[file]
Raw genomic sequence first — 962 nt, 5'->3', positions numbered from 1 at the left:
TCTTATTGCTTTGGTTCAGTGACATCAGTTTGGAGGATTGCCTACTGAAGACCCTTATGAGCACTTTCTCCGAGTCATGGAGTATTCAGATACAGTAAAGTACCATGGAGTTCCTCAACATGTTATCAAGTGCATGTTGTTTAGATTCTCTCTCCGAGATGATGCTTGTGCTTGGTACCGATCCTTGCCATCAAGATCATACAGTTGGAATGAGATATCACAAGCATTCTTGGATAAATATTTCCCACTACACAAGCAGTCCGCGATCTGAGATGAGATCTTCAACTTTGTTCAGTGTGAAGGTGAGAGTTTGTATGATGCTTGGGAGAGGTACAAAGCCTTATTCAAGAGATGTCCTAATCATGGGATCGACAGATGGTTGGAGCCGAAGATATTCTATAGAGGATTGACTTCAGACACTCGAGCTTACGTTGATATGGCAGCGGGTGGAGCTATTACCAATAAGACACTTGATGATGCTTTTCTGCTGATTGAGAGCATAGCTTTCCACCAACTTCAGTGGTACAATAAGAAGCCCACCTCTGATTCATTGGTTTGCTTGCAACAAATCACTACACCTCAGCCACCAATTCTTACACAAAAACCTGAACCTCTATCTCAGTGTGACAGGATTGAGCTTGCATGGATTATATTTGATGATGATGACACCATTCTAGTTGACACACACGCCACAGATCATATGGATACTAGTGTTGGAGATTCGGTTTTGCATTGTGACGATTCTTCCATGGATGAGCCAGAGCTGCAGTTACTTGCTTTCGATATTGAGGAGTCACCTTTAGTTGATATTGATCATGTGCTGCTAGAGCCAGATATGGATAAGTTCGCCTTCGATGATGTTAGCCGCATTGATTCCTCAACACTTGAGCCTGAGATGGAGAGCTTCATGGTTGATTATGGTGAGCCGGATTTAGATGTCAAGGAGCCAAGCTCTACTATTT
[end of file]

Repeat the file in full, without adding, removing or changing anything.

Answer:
Raw genomic sequence first — 962 nt, 5'->3', positions numbered from 1 at the left:
TCTTATTGCTTTGGTTCAGTGACATCAGTTTGGAGGATTGCCTACTGAAGACCCTTATGAGCACTTTCTCCGAGTCATGGAGTATTCAGATACAGTAAAGTACCATGGAGTTCCTCAACATGTTATCAAGTGCATGTTGTTTAGATTCTCTCTCCGAGATGATGCTTGTGCTTGGTACCGATCCTTGCCATCAAGATCATACAGTTGGAATGAGATATCACAAGCATTCTTGGATAAATATTTCCCACTACACAAGCAGTCCGCGATCTGAGATGAGATCTTCAACTTTGTTCAGTGTGAAGGTGAGAGTTTGTATGATGCTTGGGAGAGGTACAAAGCCTTATTCAAGAGATGTCCTAATCATGGGATCGACAGATGGTTGGAGCCGAAGATATTCTATAGAGGATTGACTTCAGACACTCGAGCTTACGTTGATATGGCAGCGGGTGGAGCTATTACCAATAAGACACTTGATGATGCTTTTCTGCTGATTGAGAGCATAGCTTTCCACCAACTTCAGTGGTACAATAAGAAGCCCACCTCTGATTCATTGGTTTGCTTGCAACAAATCACTACACCTCAGCCACCAATTCTTACACAAAAACCTGAACCTCTATCTCAGTGTGACAGGATTGAGCTTGCATGGATTATATTTGATGATGATGACACCATTCTAGTTGACACACACGCCACAGATCATATGGATACTAGTGTTGGAGATTCGGTTTTGCATTGTGACGATTCTTCCATGGATGAGCCAGAGCTGCAGTTACTTGCTTTCGATATTGAGGAGTCACCTTTAGTTGATATTGATCATGTGCTGCTAGAGCCAGATATGGATAAGTTCGCCTTCGATGATGTTAGCCGCATTGATTCCTCAACACTTGAGCCTGAGATGGAGAGCTTCATGGTTGATTATGGTGAGCCGGATTTAGATGTCAAGGAGCCAAGCTCTACTATTT